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Nozinja – Nozinja Lodge

Album review

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Nozinja, the singer, producer, and don of the Shangaan electro sound, has released his first full-length through long-time home of esoteric electronics, Warp Records. Nozinja Lodge comes almost five years after Honest Jons’ Shangaan Electro compilation (Nozinja had a hand in most of the tracks) brought the sound out of the Limpolo region of South Africa to electronic music listeners throughout the world.

In this era of global music trends catching the ear of listeners far from where they are being produced, and disappearing just as quickly, it is reassuring that this record is coming out five years later and on such a revered label.

There is an obvious parallel to be drawn between Shangaan electro and footwork, with Shangaan being the less popular and (even) weirder cousin. Both made their global mark around 2010 with compilations on Honest Jons and Planet Mu’s Bangs & Works, after garnering interest via YouTube videos of intense and singular dancing designed for the totally new music that came from each scene (Shangaan electro deriving from traditional African music and footwork developing from Chicago’s Ghetto House scene). The main difference five years on is how much footwork has been absorbed into underground club culture worldwide.

It is the lack of bass which differentiates Shangaan electro from most club music, and this fact becomes clear on Nozinja Lodge, which is more polished than those early YouTube videos. There is very little low end here, with the tracks rooted in colourful melodies and twitchy percussion. This perhaps doesn’t lend itself so easily to producers from elsewhere, as there are none of the usual tropes to hang on to, just something intangible that makes you want to move no matter where you’re from. However, on this record it is clear that dance music from elsewhere has had an influence on Nozinja, with touches and flourishes reminding you this wasn’t created on another planet.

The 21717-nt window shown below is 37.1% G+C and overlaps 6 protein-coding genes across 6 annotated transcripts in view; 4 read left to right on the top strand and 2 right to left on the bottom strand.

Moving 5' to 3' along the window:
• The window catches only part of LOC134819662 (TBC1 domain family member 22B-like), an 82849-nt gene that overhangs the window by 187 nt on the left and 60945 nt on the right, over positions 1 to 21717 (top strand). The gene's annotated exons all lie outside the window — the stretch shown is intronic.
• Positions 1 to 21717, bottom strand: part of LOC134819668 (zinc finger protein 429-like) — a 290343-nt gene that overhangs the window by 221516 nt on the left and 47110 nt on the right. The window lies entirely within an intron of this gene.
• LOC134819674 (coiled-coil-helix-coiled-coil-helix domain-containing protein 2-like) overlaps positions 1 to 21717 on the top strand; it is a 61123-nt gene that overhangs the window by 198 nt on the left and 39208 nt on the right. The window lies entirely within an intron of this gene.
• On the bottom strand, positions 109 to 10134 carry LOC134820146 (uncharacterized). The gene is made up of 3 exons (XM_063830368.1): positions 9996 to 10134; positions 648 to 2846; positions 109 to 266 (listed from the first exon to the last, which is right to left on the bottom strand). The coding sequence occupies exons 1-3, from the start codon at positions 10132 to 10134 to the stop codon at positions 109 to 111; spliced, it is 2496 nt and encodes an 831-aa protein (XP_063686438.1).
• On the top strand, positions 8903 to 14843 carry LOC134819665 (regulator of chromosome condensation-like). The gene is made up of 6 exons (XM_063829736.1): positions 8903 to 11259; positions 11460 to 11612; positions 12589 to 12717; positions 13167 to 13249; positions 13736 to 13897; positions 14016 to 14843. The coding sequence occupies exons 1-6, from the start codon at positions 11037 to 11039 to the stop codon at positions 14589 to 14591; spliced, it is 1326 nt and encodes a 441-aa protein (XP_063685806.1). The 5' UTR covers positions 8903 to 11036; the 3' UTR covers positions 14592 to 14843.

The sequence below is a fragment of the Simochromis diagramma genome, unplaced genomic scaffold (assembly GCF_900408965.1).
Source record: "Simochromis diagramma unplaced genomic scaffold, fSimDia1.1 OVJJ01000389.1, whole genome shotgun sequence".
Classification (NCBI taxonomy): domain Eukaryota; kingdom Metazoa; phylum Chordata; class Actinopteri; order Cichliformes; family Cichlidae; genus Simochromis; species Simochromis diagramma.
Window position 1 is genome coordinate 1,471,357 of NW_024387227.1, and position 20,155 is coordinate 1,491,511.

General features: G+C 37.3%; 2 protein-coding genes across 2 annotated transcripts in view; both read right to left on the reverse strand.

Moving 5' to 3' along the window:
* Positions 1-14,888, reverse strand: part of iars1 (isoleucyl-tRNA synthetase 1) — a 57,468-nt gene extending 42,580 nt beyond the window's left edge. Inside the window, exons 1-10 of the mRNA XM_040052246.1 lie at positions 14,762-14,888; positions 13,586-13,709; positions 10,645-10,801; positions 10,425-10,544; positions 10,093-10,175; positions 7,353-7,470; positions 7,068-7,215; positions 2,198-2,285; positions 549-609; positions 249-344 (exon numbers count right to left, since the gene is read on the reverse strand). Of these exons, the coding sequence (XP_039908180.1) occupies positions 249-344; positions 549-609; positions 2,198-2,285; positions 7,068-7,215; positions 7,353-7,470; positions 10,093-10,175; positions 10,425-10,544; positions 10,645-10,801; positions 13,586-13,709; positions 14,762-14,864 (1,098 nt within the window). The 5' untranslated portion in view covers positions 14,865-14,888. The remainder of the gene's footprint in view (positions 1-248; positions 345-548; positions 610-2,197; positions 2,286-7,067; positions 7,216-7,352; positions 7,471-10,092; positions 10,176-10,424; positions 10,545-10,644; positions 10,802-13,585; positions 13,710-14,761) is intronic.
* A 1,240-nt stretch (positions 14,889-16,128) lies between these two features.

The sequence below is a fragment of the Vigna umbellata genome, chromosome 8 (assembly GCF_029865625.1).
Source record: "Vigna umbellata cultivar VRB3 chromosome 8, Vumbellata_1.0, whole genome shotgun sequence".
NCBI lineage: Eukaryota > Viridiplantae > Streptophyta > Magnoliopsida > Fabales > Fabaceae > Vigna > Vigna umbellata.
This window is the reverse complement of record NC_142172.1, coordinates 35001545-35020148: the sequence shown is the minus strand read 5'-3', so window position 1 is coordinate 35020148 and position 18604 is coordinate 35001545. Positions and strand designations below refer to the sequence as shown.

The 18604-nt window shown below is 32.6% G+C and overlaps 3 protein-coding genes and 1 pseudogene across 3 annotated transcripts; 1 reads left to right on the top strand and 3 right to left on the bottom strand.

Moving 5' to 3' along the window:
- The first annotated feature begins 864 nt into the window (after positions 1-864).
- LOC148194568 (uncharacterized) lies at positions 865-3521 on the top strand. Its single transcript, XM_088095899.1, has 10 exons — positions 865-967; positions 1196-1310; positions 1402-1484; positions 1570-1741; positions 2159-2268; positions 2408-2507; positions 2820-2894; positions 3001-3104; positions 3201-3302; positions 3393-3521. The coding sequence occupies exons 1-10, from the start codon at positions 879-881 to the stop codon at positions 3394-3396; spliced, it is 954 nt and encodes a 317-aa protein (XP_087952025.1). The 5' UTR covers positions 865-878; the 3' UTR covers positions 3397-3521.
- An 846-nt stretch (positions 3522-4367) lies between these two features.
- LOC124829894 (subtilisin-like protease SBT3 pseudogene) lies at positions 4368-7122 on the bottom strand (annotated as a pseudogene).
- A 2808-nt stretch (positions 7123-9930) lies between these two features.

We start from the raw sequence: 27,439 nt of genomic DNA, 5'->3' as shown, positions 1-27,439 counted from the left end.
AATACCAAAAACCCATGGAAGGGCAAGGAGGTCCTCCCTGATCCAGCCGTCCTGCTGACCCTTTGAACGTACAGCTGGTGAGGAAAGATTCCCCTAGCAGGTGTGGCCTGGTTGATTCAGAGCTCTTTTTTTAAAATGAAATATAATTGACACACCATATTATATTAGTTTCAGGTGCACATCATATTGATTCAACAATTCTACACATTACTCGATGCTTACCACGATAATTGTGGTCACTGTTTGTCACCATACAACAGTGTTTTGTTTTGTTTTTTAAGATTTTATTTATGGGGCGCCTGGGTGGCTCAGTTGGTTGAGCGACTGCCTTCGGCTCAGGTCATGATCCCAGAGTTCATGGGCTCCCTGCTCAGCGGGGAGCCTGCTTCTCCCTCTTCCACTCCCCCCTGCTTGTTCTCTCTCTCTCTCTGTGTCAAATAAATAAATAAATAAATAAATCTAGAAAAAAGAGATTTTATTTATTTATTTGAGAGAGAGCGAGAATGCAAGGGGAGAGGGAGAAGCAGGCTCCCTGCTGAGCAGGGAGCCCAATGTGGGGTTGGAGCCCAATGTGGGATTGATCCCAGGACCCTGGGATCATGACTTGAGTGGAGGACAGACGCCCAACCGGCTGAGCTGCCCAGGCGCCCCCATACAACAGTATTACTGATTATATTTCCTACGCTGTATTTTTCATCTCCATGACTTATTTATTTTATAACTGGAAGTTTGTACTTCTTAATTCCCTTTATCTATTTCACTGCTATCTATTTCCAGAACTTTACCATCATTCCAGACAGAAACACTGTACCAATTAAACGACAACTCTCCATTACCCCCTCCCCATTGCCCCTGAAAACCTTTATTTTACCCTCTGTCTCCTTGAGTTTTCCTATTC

Nozinja Lodge begins as it continues with ‘Nwa Baloyi’, Nozinja’s personality looming large over the proceedings and chirped vocal samples skipping on top of skittering percussion. Plastic Midi melodies lead you off on an ever-accelerating journey with the soulful vocal giving a sense of yearning, quite an achievement at such a frenetic pace.

The record goes for one of its rare changes of pace on the second track, ‘Mitsheto We Zinbada’, as it shuffles along to a soca-style beat with a chorus of female voices. There is also evidence of a house influence on the cut up ‘ahhs’, which highlight the clash of digital and traditional in the way Nozinja makes his music.

‘Baby Do You Feel’ and ‘Tsekele’ also seem to suggest some lineage from the ecstatic end of Hardcore, with pitched up vocal snippets. While the former skanks along at a reggae pace, like eating a Mr. Freeze after too much sun, the latter speeds off on its ravey piano line.

‘Xihukwani’ feels like the most fully realised version of the many clashes of sounds and cultures within the album, featuring ascending and descending electro synth and house pianos, with little paper sweetie bags of snare exploding amongst the swathes of colour.

The record shifts down a few gears as it lowers the BPM again towards the tail end, which seems to be an attempt to ensure a symmetrically balanced album, as they aren’t the strongest songs that Nozinja produces. He’s at his best with the high-NRG sunshine tracks that propel the record along and keep the listener giddy throughout.

Nozinja Lodge bodes well for the future of the sound as it easily demonstrates that there’s enough diversity in the palette of Shangaan electro to produce rounded albums. This is to the scene what DJ Rashad’s Double Cup was to footwork. Although for all the footwork comparisons made, Nozinja’s music is at its most thrilling when it sounds like absolutely nothing else you’ve ever heard, created in his home studio far away from the club environment. It is music that can’t be replicated.

Jamie Miller

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